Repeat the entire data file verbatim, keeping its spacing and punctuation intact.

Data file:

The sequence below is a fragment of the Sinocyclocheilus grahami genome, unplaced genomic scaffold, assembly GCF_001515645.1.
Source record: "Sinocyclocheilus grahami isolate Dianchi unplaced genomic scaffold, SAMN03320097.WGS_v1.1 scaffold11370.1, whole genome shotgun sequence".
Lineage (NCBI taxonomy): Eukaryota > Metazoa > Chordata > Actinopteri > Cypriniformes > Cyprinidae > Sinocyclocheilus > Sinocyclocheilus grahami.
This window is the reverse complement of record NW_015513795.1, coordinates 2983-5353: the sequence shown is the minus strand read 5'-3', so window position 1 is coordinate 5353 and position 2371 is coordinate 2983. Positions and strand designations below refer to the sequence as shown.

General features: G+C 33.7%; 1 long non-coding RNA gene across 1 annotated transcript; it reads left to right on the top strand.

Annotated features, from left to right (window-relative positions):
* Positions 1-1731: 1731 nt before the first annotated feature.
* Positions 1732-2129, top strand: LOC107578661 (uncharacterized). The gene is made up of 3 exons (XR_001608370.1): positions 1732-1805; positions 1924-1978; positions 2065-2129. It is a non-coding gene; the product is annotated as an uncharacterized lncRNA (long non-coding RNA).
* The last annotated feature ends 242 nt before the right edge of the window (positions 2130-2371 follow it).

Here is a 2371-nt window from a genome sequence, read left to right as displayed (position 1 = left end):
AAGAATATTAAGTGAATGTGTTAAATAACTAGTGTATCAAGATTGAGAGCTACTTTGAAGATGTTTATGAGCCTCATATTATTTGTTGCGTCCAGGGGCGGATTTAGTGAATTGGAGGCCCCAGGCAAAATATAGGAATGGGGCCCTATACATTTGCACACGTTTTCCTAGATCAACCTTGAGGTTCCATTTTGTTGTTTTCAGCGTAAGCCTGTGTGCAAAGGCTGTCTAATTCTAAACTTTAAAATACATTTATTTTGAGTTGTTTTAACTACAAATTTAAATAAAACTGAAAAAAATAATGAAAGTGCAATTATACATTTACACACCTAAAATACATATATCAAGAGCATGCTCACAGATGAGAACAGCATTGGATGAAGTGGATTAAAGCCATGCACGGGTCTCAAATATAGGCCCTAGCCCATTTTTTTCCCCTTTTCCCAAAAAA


The sequence below is a fragment of the Sinocyclocheilus grahami genome, unplaced genomic scaffold, assembly GCF_001515645.1.
Source record: "Sinocyclocheilus grahami isolate Dianchi unplaced genomic scaffold, SAMN03320097.WGS_v1.1 scaffold11370.1, whole genome shotgun sequence".
Lineage (NCBI taxonomy): Eukaryota > Metazoa > Chordata > Actinopteri > Cypriniformes > Cyprinidae > Sinocyclocheilus > Sinocyclocheilus grahami.
This window is the reverse complement of record NW_015513795.1, coordinates 2983-5353: the sequence shown is the minus strand read 5'-3', so window position 1 is coordinate 5353 and position 2371 is coordinate 2983. Positions and strand designations below refer to the sequence as shown.

General features: G+C 33.7%; 1 long non-coding RNA gene across 1 annotated transcript; it reads left to right on the top strand.

Annotated features, from left to right (window-relative positions):
* Positions 1-1731: 1731 nt before the first annotated feature.
* Positions 1732-2129, top strand: LOC107578661 (uncharacterized). The gene is made up of 3 exons (XR_001608370.1): positions 1732-1805; positions 1924-1978; positions 2065-2129. It is a non-coding gene; the product is annotated as an uncharacterized lncRNA (long non-coding RNA).
* The last annotated feature ends 242 nt before the right edge of the window (positions 2130-2371 follow it).

Here is a 2371-nt window from a genome sequence, read left to right as displayed (position 1 = left end):
AAGAATATTAAGTGAATGTGTTAAATAACTAGTGTATCAAGATTGAGAGCTACTTTGAAGATGTTTATGAGCCTCATATTATTTGTTGCGTCCAGGGGCGGATTTAGTGAATTGGAGGCCCCAGGCAAAATATAGGAATGGGGCCCTATACATTTGCACACGTTTTCCTAGATCAACCTTGAGGTTCCATTTTGTTGTTTTCAGCGTAAGCCTGTGTGCAAAGGCTGTCTAATTCTAAACTTTAAAATACATTTATTTTGAGTTGTTTTAACTACAAATTTAAATAAAACTGAAAAAAATAATGAAAGTGCAATTATACATTTACACACCTAAAATACATATATCAAGAGCATGCTCACAGATGAGAACAGCATTGGATGAAGTGGATTAAAGCCATGCACGGGTCTCAAATATAGGCCCTAGCCCATTTTTTTCCCCTTTTCCCAAAAAA